What has the EU ever done for us? Mostly, a lot of harm.
Consistently favoured corporate interests over public interests
The EU is far more insulated from public pressure than national governments but even more prone to listening to corporate lobbyists. It is not transparent enough about lobbying for us to even know what the real expenditure is, but we know it a lot.
The greatest single case of this is in the supposedly free trade, but really corporate welfare, TTIP treaty which the EU is pushing hard, despite widespread public opposition. Who wants the treaty? Corporate lobbyists. It also binds countries permanently to particular policies, undermining democracy.
As Taylor Swift seems to have difficult saying what she means, so I thought I would provide a plain English translation of what she has to say about Apple Music. Continue reading
Tablet computers (and smart phones) are bad. They are bad for consumers and kill innovation. They move power from the owner of the device to its manufacturer, and denying the use of a cheap base for research and development, the very base that made the tablets possible in the first place, and, if PCs follow suit, innovation will become much harder. They deny consumers choice, are sometimes impossible to update (a security nightmare) and are inflexible. Continue reading
Ian Hickson, maintainer of the HTML5 specification, argues that the real purpose of DRM is to give content providers leverage over device manufacturers. Although this is true for some applications of DRM, in many cases the purpose is to lock customers to particular devices and services, and to raise barriers to entry against new devices and services. Continue reading
My idea, intended for the UK, but possibly applicable elsewhere, will generate a huge amount of government revenue, complete change immigration, and stimulate economic growth. The idea is a very simple: auction residence visas. Continue reading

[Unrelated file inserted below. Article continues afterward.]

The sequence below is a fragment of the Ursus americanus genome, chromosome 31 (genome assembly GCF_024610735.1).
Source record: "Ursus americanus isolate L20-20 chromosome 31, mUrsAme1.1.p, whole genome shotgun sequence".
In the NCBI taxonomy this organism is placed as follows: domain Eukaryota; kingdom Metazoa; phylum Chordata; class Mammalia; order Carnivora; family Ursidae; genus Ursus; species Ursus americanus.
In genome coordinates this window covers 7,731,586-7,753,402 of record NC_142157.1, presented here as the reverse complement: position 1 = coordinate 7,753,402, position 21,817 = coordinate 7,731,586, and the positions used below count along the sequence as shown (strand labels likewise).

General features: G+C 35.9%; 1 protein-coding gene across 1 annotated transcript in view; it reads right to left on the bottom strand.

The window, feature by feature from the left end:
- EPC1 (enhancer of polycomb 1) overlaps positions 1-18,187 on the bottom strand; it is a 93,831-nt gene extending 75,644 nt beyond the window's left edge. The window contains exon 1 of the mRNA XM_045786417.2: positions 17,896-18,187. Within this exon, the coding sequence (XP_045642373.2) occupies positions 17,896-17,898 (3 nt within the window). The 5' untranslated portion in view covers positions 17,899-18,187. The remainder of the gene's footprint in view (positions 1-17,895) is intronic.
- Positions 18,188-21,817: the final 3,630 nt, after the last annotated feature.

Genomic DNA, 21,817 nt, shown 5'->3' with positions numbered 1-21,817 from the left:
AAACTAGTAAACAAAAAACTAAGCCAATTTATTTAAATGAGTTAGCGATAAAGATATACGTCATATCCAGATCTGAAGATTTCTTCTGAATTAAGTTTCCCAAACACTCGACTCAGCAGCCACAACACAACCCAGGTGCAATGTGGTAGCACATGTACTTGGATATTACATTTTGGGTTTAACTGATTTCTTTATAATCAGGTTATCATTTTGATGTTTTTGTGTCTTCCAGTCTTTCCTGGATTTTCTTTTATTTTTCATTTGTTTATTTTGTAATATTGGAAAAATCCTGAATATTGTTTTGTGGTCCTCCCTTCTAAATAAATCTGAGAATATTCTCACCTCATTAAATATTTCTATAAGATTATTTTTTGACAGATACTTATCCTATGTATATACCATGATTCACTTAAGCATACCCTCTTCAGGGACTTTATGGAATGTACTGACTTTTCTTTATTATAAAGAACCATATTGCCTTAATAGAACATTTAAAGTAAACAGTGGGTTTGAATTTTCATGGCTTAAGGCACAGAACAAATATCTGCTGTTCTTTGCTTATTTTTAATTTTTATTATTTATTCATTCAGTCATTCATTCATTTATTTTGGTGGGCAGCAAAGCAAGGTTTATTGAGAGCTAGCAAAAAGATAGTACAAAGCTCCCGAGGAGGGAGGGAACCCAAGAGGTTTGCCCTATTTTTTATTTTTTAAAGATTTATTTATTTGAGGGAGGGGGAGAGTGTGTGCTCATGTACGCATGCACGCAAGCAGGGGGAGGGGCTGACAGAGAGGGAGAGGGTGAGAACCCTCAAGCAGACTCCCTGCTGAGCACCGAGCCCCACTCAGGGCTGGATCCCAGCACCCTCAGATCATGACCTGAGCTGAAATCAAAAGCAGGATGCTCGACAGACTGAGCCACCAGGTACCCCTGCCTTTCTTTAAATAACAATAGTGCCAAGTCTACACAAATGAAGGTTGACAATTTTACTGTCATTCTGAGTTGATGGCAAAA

Future returns on investments in shares will come less from growth in the underlying businesses and more from income. This means that ratings should be lower, and, in particular, we should expect higher yields. Continue reading
The usual argument in favour of legalising insider trading is that it is not actually harmful (or even beneficial) to investors. I think that insider trading is extremely harmful and in-ethical, but it should be legalised anyway. My reasons are the difficulties in enforcing the law, and the probable effects on markets of legalisation. Continue reading
Rick’s latest post on the creativity crisis raises the possibility that the current slowdown in technological advance is merely a period of adjustment rather than a permanent slowdown. I have three reasons for remaining pessimistic.
- The slowdown is historically unprecedented, not just part of a cycle.
- The reasons for the slowdown are built into our economy and politics, so it cannot easily be reversed.
- Even if this is just a temporary phenomenon, the results could still be catastrophic.
I have thought about this before, but a question my nine year old daughter asked me crystallised the idea. The (already existing) regulatory process can be tweaked to provide an alternative to patents that would make the market more competitive, reduce over-head costs of research, and reduce litigation costs and uncertainties. Continue reading
I am entirely unable to understand Boston Consulting Group’s much publicised claim that the “internet economy” contributes 8.3% of UK GDP. They do not define what they mean and I cannot reconcile it with the numbers. Most of the discussion in their document is of online retail so that is clearly important, but lets start with a key question. Continue reading